Arthroscopic rotator cuff repair is one of the most commonly performed surgeries in orthopedics. The primary goal of this procedure is to reduce shoulder pain and restore its function so that patients may return to some of their preinjury activities. Arthroscopic double-row transosseous-equivalent or suture-bridge repair techniques have become increasingly popular over the last decade. This repair technique, which uses 2 rows of suture anchors to recreate a biomechanically favorable healing environment at the anatomic footprint of the rotator cuff, produces a strong fixation construct with improved tendon-to-bone contact and compression over the anatomic footprint. The addition of this technique to one’s armamentarium has the potential to lead to improved patient outcomes after rotator cuff repair. In this review, we will detail some of the technical pearls on how to perform a double-row transosseous-equivalent repair and power up the healing of rotator cuff tears involving the supraspinatus.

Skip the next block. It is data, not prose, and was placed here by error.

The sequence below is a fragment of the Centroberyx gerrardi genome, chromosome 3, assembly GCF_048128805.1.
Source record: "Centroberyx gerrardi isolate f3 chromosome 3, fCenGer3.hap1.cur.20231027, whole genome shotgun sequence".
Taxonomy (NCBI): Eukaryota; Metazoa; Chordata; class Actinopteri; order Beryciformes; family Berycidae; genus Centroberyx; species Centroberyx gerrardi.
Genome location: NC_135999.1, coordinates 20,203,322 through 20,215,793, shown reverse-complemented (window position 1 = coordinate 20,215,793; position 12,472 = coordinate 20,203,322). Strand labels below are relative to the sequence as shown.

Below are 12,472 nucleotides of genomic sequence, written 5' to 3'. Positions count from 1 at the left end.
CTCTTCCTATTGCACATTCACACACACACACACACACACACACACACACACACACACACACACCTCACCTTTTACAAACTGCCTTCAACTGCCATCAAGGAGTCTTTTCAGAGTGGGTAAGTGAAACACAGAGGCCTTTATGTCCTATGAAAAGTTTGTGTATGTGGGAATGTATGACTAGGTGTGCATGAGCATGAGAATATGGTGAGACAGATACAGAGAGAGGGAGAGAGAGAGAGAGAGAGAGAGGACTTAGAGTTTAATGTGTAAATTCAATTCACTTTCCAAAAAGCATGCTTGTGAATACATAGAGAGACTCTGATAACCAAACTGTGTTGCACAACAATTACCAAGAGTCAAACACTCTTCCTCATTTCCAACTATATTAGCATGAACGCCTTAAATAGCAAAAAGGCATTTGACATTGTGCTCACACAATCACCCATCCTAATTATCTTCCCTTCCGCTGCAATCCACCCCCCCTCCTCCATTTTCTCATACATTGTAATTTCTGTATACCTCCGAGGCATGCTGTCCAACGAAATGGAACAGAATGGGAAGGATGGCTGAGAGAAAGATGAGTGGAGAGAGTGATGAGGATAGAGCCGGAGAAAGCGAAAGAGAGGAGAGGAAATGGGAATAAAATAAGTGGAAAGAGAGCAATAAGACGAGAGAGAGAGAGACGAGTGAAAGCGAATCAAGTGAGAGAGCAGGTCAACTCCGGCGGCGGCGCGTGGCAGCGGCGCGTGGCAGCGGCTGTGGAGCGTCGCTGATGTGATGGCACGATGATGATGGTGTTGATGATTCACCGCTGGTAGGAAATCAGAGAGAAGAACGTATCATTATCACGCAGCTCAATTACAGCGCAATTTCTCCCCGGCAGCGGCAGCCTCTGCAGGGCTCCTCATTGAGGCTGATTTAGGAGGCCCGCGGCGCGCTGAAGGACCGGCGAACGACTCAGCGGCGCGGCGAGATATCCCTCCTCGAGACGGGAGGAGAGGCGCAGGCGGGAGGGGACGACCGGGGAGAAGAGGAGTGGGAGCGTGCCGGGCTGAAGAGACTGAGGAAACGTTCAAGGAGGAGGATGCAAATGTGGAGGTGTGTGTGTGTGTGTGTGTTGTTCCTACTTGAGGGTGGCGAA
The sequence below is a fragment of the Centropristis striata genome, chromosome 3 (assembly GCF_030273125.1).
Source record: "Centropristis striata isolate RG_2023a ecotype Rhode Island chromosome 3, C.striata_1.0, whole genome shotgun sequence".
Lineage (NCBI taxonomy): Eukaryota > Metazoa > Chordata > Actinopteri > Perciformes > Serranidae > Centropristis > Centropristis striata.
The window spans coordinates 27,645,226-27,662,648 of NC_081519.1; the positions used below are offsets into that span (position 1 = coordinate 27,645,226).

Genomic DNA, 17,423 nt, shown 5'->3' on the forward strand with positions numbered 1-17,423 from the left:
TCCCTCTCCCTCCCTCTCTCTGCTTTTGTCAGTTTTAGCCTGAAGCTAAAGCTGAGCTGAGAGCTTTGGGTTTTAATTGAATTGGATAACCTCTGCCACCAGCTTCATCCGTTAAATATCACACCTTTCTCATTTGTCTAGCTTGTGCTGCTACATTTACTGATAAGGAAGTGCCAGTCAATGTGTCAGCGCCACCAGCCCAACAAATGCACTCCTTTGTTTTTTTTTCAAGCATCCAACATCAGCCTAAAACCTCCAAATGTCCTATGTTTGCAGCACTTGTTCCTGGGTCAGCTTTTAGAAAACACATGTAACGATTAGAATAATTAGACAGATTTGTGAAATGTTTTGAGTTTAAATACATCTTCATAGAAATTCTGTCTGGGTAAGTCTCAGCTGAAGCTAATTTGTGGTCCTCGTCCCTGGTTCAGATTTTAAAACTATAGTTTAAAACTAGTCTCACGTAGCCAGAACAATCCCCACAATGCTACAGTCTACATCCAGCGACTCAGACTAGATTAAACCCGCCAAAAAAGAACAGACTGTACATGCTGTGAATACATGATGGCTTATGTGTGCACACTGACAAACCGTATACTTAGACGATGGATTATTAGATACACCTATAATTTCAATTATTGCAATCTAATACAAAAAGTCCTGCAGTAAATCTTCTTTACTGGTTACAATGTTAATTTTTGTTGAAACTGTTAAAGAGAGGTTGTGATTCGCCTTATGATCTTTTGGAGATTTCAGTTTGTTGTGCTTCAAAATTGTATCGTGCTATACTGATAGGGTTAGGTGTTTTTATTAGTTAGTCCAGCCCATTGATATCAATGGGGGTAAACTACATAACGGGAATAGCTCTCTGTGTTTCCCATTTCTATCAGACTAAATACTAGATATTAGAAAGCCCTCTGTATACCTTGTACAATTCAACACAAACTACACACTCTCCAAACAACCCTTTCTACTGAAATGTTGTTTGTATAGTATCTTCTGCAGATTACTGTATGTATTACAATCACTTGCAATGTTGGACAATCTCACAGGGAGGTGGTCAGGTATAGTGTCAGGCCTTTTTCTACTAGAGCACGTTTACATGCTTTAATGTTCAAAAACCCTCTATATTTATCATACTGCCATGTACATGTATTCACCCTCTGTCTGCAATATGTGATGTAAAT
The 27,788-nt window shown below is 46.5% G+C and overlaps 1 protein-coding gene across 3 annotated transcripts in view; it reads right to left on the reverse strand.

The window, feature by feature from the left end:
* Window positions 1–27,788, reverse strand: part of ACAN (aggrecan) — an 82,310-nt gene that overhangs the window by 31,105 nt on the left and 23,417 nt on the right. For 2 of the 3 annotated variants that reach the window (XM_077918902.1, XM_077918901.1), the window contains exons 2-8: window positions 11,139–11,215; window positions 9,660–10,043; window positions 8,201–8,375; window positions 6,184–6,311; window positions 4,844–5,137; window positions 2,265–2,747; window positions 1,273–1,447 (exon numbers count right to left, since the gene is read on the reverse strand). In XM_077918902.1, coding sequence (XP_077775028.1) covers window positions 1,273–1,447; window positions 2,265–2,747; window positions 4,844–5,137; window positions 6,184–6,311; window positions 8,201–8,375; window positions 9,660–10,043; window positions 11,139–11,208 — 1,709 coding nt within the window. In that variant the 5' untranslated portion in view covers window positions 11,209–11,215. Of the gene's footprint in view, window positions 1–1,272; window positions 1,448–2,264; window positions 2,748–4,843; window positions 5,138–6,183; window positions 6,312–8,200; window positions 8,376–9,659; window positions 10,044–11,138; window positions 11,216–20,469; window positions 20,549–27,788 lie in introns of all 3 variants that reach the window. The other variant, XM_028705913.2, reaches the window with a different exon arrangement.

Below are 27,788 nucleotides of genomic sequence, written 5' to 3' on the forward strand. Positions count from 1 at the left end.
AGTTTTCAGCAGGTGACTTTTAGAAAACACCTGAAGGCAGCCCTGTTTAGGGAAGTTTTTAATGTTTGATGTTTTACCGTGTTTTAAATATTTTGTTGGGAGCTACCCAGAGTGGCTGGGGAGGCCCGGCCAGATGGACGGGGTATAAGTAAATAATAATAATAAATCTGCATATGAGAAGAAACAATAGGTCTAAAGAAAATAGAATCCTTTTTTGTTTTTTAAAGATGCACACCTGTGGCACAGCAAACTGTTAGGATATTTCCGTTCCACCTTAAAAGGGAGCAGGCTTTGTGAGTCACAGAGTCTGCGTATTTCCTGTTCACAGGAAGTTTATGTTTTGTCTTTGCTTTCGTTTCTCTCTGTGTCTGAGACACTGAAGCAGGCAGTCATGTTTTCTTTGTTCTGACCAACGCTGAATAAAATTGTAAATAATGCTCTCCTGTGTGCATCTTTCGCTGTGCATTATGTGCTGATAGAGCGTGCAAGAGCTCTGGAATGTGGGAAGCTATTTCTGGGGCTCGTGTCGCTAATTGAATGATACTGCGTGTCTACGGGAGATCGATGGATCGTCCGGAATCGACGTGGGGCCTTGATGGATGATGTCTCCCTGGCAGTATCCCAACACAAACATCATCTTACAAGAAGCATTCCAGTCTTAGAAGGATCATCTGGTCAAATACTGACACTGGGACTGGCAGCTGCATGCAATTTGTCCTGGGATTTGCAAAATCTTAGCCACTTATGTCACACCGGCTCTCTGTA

Department of Orthopaedic Surgery, Rush University Medical Center, Chicago, IL
B.J.C. receives support from Arthrex, Carticept, Regentis, Zimmer, Medipost, National Institutes of Health, DJ Orthopaedics, Athletico, Ossur, Smith & Nephew, and Tornier. A.A.R. receives support from Arthrex, DJO Surgical, Smith & Nephew, and Ossur. The other authors declare no conflict of interest.
Reprints: Kirk A. Campbell, MD, Midwest Orthopedics at Rush University Medical Center, 1611 W. Harrison Suite 300, Chicago, IL 60610 (e-mail: firstname.lastname@example.org).